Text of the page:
Lahore, Mar 27 : After failing in tackling the Taliban and al Qaeda in Afghanistan for several years, the West, particularly the US and the UK, shifted the blame on Pakistan and put more and more pressure on it to tackle terrorism, said former NWFP governor Lt Gen (R) Ali Muhammad Jan Orakzai.
He said that America and Britain's "failure" in Afghanistan sparked a wave of violence in Pakistan. "The West has failed in Afghanistan and so has shifted the blame to Pakistan," Orakazai, a former aide of President Pervez Musharraf, said in an interview with The Daily Telegraph on Wednesday
His remarks came amid increasing US concerns that Pakistan's counter-terrorism co-operation may wane as the new coalition government looks set to clip the power of Musharraf, or possibly oust him.
Orakzai had resigned earlier this year, after he asked to resign as governor following brokering a controversial peace agreement in North Waziristan, the report said.
Orakzai said US demands for Pakistan "to do more, more and more" had led to the military bombing its own citizens in the border Tribal Areas, and prompting a "war of resistance".
He added that the threat posed by Al Qaeda in the Tribal Areas had been "greatly exaggerated" by the West, and the military strikes had caused many innocent deaths and a lot of collateral damage. "There was a lot of resentment. People wanted revenge for the loss of their loved ones. It snowballed," he said further.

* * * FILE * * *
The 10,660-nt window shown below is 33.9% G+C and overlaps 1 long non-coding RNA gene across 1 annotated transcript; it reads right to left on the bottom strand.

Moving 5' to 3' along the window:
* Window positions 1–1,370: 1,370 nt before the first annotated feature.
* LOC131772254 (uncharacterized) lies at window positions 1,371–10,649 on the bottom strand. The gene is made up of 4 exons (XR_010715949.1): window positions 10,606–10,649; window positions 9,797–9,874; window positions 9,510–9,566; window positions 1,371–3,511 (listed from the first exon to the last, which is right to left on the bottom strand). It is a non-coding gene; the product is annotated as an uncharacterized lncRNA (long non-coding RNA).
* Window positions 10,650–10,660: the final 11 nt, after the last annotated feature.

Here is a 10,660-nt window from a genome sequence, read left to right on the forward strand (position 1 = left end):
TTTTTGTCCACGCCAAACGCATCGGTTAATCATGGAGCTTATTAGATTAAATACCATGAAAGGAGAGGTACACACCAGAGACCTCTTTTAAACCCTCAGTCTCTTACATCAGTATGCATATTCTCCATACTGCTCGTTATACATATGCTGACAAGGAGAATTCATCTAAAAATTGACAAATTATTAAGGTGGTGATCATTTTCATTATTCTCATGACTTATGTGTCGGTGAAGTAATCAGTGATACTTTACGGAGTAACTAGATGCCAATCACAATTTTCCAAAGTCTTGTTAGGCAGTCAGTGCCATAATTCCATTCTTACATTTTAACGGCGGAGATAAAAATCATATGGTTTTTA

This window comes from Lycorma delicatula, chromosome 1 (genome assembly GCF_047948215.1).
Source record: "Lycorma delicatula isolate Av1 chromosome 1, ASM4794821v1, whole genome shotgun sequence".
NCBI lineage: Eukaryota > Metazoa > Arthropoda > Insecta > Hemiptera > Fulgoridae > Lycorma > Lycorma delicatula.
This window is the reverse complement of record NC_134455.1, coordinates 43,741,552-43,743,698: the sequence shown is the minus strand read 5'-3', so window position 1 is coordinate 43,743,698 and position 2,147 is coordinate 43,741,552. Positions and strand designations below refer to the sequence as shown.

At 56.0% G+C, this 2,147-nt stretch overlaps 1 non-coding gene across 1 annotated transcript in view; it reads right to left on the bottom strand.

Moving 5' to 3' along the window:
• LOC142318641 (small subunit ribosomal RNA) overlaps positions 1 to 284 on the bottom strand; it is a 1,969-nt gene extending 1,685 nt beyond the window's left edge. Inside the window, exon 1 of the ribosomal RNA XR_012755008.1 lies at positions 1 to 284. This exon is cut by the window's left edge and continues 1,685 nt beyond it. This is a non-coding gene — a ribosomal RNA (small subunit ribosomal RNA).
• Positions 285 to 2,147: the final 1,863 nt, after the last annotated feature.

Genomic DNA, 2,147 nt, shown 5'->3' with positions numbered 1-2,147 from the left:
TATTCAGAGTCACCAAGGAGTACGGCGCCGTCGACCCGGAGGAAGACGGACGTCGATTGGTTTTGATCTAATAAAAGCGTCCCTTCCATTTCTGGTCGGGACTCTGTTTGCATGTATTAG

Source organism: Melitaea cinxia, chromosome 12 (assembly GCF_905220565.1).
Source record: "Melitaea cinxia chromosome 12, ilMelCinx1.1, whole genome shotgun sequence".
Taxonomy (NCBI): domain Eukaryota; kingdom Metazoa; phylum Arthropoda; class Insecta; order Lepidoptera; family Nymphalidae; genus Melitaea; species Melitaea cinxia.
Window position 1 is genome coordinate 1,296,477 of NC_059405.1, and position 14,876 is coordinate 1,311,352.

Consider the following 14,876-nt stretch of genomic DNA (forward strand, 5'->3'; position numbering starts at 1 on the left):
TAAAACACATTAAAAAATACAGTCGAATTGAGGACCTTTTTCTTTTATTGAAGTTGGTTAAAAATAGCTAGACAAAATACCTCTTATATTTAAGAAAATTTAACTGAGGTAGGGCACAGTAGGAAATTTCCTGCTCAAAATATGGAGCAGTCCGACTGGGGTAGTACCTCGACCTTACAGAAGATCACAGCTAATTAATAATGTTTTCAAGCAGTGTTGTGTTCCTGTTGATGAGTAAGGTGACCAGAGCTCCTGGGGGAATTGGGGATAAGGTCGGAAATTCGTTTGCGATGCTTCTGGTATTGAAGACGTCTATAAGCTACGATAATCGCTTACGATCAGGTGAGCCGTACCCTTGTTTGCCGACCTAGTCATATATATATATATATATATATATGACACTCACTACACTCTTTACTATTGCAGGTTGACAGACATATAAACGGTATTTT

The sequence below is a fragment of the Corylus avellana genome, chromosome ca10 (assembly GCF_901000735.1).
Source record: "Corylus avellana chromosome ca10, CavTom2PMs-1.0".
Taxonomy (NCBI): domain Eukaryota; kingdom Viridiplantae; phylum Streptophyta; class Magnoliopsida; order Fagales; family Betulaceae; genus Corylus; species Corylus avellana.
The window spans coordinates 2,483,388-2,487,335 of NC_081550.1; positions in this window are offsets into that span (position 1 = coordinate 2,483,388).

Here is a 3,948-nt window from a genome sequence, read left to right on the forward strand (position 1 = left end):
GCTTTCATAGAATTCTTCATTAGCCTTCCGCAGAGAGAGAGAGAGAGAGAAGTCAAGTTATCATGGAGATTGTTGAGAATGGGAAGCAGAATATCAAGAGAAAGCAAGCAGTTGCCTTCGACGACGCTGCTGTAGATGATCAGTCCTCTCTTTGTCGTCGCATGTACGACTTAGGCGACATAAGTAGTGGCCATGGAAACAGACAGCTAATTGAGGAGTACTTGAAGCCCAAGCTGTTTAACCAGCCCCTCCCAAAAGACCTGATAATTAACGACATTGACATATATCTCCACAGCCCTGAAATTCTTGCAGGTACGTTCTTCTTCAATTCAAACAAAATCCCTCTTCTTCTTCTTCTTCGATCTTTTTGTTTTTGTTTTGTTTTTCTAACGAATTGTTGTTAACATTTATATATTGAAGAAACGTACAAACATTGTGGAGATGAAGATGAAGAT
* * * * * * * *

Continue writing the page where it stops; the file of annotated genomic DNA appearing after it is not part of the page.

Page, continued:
US officials said the peace agreement in North Waziristan had led to a threefold increase in cross-border infiltration of militants from Pakistan to Afghanistan and allegedly leant on Musharraf to remove him, it added.
"Nobody has said don't fight terrorism. But if the US keeps asking us to do more, Pakistan will be in a critical position," Orakzai said and added: "So leave us alone for some time and let us give the political solution a chance."
Pakistan People's Party Co-chairman Asif Ali Zardari and Pakistan Muslim League-Nawaz chief Nawaz Sharif have both stated that the new government would "redefine" Pakistan's stance on the US-led "war on terror".